This week the National Corn Growers Association submitted comments to the Environmental Protection Agency regarding the importance of neonicotinoids as part of the registration review process for three products.
The comments reinforced the importance of the neonicotinoid products being considered for reregistration – Clothianidin, Thiamethoxam and Imidacloprid – which are found in common corn seed treatments to combat early-season pests that attack seeds and seedlings when they are at their most vulnerable.
Without access to these products, losses to farmers could reach $848 million annually, primarily related to yield loss, according to research by AgInfomatics. Few insecticidal seed treatments exist outside of these products.
Neonicotinoids work well and are important because they help assure corn crop viability and allow for precise application of the pesticide to seeds, thus reducing non-target exposure and environmental runoff.
NCGA reinforced its ongoing commitment to education related to the proper use, handling, and disposal of neonicotinoids to limit environmental exposure and assure the health and safety of mammals, birds, and pollinators.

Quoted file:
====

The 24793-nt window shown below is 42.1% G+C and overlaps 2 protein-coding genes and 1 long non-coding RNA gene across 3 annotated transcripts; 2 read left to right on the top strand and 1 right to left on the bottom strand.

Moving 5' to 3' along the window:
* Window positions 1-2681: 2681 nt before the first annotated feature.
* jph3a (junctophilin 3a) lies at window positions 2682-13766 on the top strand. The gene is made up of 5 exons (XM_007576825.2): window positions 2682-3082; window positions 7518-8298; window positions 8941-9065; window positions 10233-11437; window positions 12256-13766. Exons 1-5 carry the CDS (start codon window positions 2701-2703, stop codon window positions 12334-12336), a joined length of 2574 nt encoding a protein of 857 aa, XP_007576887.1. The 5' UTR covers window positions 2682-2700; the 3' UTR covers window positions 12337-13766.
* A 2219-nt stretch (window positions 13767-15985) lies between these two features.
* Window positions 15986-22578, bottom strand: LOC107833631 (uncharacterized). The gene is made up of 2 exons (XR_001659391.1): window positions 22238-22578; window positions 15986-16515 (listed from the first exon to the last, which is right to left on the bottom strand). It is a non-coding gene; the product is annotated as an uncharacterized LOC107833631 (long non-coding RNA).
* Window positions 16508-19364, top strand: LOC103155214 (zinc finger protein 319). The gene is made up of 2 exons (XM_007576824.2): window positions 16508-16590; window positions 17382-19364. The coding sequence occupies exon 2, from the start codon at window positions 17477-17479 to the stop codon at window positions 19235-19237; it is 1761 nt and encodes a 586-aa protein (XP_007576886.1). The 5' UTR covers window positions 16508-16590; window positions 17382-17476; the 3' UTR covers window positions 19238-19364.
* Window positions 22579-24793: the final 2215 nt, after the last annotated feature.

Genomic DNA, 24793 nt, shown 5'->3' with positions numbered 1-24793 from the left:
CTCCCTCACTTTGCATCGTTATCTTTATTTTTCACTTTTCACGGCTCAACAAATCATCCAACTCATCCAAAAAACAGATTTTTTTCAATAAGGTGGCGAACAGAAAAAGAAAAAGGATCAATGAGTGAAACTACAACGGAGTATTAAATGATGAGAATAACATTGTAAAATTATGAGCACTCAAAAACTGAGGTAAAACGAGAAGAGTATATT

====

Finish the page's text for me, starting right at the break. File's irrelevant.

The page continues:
EPA will review all submitted comments and, in the coming months, issue a final interim decision. A final decision will be issued after all products are reviewed in accordance with the Endangered Species Act.
U.S. Corn farmers are committed to continuous improvement in the production of corn, a versatile crop providing abundant high-quality food, feed, renewable energy, biobased products, and ecosystem services.
Corn ethanol is critical for a sustainable, clean energy future.
A Commitment to the Future